A Return from the Wild, or Teaching is Really Hard

It's been five months since I last wrote an article here. It's also been five months since I started teaching for real. You make the connection. 

In that time, a whole lot has happened--in the wide world, in the geek sphere, and in my personal life. They've all been increasingly overlapping, and that is ultimately what's forced me to return. I have so many disparate thoughts and feelings, but there seems to be a single thread running through them, connecting them all like the dominos in that epic scene in V for Vendetta.

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A List of Things That Have Been On My Mind, In No Particular Order: 

  • The sexism, racism, and other forms of discrimination within the geek community--when don't I think about this? But really, these past few months have shown evidence over and over and over again that these issues are not quieting down. They are not going away. They are not one-and-done controversies, and they never will be again. And exhausting as that is, I'm glad. I'm so glad. As adversarial as it forces those of us who are in the perceived minority to be, just to survive, part of me is really glad this shit is getting out. Part of me is satisfied this is getting thrown down, because it needs to be talked about, and yelled about, and fixed, not swept under the rug.  

    So there was GamerGate. If you're reading this, I'm assuming you know all about it. If not, go educate yourself. More recently, there have been some excellent articles on this in the past month discussing the larger issue of privilege within the community and the problematic discourses it stems from and results in. The privilege, for instance, of someone like Scott Aaronson, who claims that he couldn't possibly have any privilege because he spent his adolescence terrified of sexual desires, women, and rejection by women. Because no woman has ever experienced those things. And no man who has another sexual orientation has ever experienced those things either. And of course such a life is much worse than one lived under the kyriarchy--the intersection of systems of oppression that dominate by race, gender, sexual orientation, religion, nationality, and so on.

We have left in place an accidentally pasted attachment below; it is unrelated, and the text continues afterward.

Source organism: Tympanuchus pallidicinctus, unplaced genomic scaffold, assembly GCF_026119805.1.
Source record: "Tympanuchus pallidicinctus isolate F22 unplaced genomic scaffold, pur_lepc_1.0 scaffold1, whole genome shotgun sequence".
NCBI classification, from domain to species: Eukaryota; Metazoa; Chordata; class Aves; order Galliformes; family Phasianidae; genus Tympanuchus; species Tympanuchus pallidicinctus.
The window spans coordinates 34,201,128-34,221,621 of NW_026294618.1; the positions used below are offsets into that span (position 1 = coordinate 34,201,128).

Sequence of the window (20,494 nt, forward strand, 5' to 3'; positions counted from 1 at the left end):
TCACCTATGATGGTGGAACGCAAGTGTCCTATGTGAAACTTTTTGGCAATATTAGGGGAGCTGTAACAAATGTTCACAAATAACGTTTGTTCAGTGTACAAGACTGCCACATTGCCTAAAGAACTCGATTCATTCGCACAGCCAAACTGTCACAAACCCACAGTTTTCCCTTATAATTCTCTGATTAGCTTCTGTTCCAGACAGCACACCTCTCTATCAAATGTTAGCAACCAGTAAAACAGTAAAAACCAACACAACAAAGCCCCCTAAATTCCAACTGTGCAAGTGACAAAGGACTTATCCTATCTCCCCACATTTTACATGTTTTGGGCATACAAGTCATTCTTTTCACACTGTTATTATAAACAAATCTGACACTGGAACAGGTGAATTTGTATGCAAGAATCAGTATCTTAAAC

There have been some wonderful responses from great writers: Laurie Penny, Amanda Marcotte, and Arthur Chu to name a few. My good friend Michi Trota has an excellent article in the newest issue of Uncanny Magazine (she's also its managing editor) where she discusses the way that all of us who are considered minorities in the community have been under assault for years. 
     
  • The main problem is that there are some seriously mistaken assumptions about privilege here. And I get it. Being told you have privilege is uncomfortable, because we've all internalized the idea of the American Dream and assume that what we get is what we deserve. But until we admit just how huge of a lie it is, we won't be able to move past it. Here's what having privilege doesn't  mean